Student-Content Interaction

Student-Content Interaction

Student-content interaction is all about having students DO something meaningful related to the course content and then reflect on their learning. Reading and listening to lectures will be part of most classes, but passively receiving information isn’t enough to help students engage with the course and meet course learning outcomes.

Consider employing some of the following strategies to encourage effective student-content interaction. Students can:

  • Write a summary (perhaps with a word limit!) or a Precis writing assignment
  • Create an annotated visual on a PowerPoint or Google slide that shows their key take-aways from the reading.
  • Fill out a Reading Graphic Organizer, where they summarize 3-5 key points and write one question they have based on the reading. Here’s more info. 
  • Identify what they find to be the muddiest point in the text. (Jamboard is a good interface for this.)
  • Diagram a process, protocol, procedure or course of action. (Google slides is a good choice, or students can draw this by hand)
  • Create a concept map or an infographic illustrating relationships.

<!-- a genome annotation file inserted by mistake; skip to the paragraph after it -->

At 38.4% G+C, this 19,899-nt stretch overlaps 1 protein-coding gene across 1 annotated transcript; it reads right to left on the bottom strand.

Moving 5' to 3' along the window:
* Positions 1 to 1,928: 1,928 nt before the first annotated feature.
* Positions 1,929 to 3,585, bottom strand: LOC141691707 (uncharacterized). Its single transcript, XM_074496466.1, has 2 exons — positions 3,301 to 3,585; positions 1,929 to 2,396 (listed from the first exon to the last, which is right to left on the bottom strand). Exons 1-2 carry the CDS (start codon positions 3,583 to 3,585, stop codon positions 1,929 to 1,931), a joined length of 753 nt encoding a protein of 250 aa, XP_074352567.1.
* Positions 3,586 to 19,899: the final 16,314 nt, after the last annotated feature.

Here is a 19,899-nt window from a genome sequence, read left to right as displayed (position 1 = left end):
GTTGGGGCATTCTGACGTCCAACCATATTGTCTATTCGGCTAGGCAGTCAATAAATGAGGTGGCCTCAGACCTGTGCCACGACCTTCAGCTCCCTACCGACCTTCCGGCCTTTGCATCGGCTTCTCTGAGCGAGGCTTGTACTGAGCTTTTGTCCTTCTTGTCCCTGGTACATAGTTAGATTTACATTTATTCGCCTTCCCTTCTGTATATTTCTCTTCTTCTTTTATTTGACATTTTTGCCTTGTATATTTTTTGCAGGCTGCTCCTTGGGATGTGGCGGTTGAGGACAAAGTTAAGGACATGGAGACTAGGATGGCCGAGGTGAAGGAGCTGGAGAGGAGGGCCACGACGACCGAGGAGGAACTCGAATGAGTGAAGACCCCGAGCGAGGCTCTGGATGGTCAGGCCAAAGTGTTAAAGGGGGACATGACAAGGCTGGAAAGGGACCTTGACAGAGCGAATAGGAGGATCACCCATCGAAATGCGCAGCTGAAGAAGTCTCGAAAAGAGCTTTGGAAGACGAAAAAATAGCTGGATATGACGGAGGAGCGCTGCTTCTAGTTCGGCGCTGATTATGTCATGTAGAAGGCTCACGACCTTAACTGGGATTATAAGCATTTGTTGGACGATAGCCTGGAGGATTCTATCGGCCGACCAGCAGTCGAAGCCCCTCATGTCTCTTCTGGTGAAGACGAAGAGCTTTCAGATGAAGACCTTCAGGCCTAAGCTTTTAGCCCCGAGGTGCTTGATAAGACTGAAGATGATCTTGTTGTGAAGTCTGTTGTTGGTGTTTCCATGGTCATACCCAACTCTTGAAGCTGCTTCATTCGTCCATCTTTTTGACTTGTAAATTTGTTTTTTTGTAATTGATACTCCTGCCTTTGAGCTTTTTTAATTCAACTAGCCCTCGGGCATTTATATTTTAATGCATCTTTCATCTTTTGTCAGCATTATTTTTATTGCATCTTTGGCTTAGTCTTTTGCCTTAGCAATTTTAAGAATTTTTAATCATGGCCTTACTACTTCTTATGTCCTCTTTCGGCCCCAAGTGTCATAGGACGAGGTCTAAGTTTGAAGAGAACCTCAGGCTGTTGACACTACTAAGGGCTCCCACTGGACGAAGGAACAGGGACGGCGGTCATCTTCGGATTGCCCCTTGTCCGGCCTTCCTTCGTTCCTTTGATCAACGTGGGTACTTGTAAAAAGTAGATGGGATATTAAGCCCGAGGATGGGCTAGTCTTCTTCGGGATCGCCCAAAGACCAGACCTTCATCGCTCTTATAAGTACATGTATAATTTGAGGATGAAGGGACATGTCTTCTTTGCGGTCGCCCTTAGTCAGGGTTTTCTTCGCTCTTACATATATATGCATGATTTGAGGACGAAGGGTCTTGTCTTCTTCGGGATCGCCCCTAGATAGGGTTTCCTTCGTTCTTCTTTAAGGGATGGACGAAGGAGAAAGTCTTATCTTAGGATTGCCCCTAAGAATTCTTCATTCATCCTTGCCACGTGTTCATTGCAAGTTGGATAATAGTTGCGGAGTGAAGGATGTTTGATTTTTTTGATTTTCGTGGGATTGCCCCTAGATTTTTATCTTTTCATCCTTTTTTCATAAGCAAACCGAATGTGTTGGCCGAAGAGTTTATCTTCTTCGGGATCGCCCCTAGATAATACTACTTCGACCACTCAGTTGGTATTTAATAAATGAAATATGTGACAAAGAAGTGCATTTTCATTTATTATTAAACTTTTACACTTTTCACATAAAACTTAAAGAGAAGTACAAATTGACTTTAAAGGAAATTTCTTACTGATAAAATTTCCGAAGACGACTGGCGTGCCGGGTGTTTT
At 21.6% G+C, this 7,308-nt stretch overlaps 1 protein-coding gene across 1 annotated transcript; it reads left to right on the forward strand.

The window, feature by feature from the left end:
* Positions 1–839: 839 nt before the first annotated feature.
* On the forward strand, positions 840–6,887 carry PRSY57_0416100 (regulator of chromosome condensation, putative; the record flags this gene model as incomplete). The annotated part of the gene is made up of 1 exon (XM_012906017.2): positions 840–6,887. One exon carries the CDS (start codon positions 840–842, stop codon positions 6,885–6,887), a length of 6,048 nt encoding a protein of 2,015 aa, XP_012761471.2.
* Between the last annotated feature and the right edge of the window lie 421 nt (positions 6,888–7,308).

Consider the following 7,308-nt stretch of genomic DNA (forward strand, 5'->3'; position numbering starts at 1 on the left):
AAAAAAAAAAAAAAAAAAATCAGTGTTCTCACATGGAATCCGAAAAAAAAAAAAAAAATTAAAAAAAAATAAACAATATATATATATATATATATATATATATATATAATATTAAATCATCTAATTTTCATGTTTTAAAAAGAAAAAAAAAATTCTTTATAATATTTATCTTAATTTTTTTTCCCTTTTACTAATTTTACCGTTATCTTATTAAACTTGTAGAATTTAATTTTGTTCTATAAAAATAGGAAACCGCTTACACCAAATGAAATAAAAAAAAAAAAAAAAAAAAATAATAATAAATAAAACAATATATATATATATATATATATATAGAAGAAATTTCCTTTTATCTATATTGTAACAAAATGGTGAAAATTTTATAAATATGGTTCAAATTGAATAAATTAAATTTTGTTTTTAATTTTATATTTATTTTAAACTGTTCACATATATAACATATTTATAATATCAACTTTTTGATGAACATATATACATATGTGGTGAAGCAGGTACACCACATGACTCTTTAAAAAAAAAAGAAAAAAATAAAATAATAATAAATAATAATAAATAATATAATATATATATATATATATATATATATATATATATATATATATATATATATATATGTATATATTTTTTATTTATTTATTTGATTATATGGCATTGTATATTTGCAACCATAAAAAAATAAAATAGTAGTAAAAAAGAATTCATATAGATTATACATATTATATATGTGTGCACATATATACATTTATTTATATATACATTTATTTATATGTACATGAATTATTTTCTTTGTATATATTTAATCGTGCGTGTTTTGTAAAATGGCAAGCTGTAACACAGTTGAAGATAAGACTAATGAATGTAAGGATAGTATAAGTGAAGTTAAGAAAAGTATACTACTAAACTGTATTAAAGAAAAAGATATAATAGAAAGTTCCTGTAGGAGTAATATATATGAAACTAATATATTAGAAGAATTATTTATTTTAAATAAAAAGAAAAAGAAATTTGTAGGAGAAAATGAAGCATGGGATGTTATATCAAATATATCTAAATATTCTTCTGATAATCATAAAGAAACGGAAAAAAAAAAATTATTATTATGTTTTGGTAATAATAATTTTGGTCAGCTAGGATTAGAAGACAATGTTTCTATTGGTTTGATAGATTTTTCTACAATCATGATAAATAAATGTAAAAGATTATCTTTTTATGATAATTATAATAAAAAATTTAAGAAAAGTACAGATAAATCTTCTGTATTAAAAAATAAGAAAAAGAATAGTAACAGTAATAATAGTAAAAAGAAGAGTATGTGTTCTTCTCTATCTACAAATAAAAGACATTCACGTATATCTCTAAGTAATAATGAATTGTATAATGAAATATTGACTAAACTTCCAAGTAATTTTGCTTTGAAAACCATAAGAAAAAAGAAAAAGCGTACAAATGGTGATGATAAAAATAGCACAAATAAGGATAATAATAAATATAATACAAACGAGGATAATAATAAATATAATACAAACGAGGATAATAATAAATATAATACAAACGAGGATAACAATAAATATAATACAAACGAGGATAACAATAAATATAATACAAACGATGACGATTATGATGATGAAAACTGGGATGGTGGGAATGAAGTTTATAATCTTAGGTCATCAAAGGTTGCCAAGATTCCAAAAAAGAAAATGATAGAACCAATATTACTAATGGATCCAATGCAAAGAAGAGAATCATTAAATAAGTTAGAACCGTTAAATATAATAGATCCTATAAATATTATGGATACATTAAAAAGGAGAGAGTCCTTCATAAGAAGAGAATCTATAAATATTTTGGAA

• Create  blog posts, collages, memes, or digital images related to lecture and course content (Padlet is a good interface for this.)
  • Fill out a vocabulary crossword puzzle.
  • Submit an end-of-module summary of key concepts.
  • Students create short videos:
    • Kines: doing a joint assessment on a friend
    • Music Theory: playing chords progression on the piano, or sight singing
    • Nursing: demonstrating assessment techniques on a friend.

Lecture: After a lecture, students complete a follow-up activity:

  • Complete a Zoom poll to check comprehension or take an informal poll in Zoom Chat
  • Answer questions on a worksheet based on new information in lecture. (James Wicks)
  • Annotate on a Zoom whiteboard.  Presentation with Megwen Loveless, Tulane University.
  • Actively teach note-taking (Denise Necoechea.) Have students take a photo of their handwritten notes and post as an assignment in Canvas. (Can also upload typed notes.) Here is the graphic Denise Necoechea uses in her course to teach students note-taking skills. Here’s another one
  • Use EdPuzzle (Paul Schmelzenbach), or Canvas Quiz (Mike Dorrell) to embed a teaching video with questions. 
  • Have points in your video lecture where students are told to “pause the video” and write notes (Daphney Wadley)


  •  Darby, F. (2019). Small Teaching Online: Applying Learning Science in Online Classes. Jossey-Bass
  • Boettcher, J. V., Conrad, R. M (2016).  The Online Teaching Survival Guide, 2nd ed. Jossey-Bass.
  • Costa, K. (2020). 99 TIps for Creating Simple and Sustainable Educational Videos. Stylus. 
  • Riggs, S. (2020). Student-Centered Remote Teaching: Lessons Learned from Online Education. Transforming Higher Ed.